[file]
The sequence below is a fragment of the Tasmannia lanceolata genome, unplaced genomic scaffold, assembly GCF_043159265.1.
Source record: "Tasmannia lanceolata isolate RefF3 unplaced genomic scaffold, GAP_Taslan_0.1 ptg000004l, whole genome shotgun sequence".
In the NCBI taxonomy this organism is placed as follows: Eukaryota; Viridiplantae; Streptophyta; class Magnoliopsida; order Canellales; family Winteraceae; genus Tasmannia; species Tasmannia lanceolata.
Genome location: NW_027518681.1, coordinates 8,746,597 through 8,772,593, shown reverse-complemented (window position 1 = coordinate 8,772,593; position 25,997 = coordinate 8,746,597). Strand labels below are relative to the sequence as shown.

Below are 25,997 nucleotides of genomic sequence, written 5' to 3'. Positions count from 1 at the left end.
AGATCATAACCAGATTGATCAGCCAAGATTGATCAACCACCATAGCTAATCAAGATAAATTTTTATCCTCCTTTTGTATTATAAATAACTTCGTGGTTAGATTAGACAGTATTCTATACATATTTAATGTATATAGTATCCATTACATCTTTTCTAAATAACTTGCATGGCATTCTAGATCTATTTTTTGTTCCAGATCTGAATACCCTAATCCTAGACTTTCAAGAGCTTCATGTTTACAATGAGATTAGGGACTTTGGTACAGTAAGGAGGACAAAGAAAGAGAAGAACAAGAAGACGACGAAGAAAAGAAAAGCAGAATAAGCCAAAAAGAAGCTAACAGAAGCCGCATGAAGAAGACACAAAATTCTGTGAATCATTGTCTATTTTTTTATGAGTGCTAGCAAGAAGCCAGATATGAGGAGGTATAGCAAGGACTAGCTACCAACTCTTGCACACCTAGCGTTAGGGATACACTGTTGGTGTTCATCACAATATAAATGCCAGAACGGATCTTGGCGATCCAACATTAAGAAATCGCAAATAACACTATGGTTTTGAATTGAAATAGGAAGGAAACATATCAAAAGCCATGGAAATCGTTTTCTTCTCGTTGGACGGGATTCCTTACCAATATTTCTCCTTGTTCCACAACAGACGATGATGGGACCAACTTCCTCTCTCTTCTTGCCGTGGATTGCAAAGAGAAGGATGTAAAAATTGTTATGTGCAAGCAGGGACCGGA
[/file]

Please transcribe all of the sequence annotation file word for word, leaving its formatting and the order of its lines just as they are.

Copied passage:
The sequence below is a fragment of the Tasmannia lanceolata genome, unplaced genomic scaffold, assembly GCF_043159265.1.
Source record: "Tasmannia lanceolata isolate RefF3 unplaced genomic scaffold, GAP_Taslan_0.1 ptg000004l, whole genome shotgun sequence".
In the NCBI taxonomy this organism is placed as follows: Eukaryota; Viridiplantae; Streptophyta; class Magnoliopsida; order Canellales; family Winteraceae; genus Tasmannia; species Tasmannia lanceolata.
Genome location: NW_027518681.1, coordinates 8,746,597 through 8,772,593, shown reverse-complemented (window position 1 = coordinate 8,772,593; position 25,997 = coordinate 8,746,597). Strand labels below are relative to the sequence as shown.

Below are 25,997 nucleotides of genomic sequence, written 5' to 3'. Positions count from 1 at the left end.
AGATCATAACCAGATTGATCAGCCAAGATTGATCAACCACCATAGCTAATCAAGATAAATTTTTATCCTCCTTTTGTATTATAAATAACTTCGTGGTTAGATTAGACAGTATTCTATACATATTTAATGTATATAGTATCCATTACATCTTTTCTAAATAACTTGCATGGCATTCTAGATCTATTTTTTGTTCCAGATCTGAATACCCTAATCCTAGACTTTCAAGAGCTTCATGTTTACAATGAGATTAGGGACTTTGGTACAGTAAGGAGGACAAAGAAAGAGAAGAACAAGAAGACGACGAAGAAAAGAAAAGCAGAATAAGCCAAAAAGAAGCTAACAGAAGCCGCATGAAGAAGACACAAAATTCTGTGAATCATTGTCTATTTTTTTATGAGTGCTAGCAAGAAGCCAGATATGAGGAGGTATAGCAAGGACTAGCTACCAACTCTTGCACACCTAGCGTTAGGGATACACTGTTGGTGTTCATCACAATATAAATGCCAGAACGGATCTTGGCGATCCAACATTAAGAAATCGCAAATAACACTATGGTTTTGAATTGAAATAGGAAGGAAACATATCAAAAGCCATGGAAATCGTTTTCTTCTCGTTGGACGGGATTCCTTACCAATATTTCTCCTTGTTCCACAACAGACGATGATGGGACCAACTTCCTCTCTCTTCTTGCCGTGGATTGCAAAGAGAAGGATGTAAAAATTGTTATGTGCAAGCAGGGACCGGA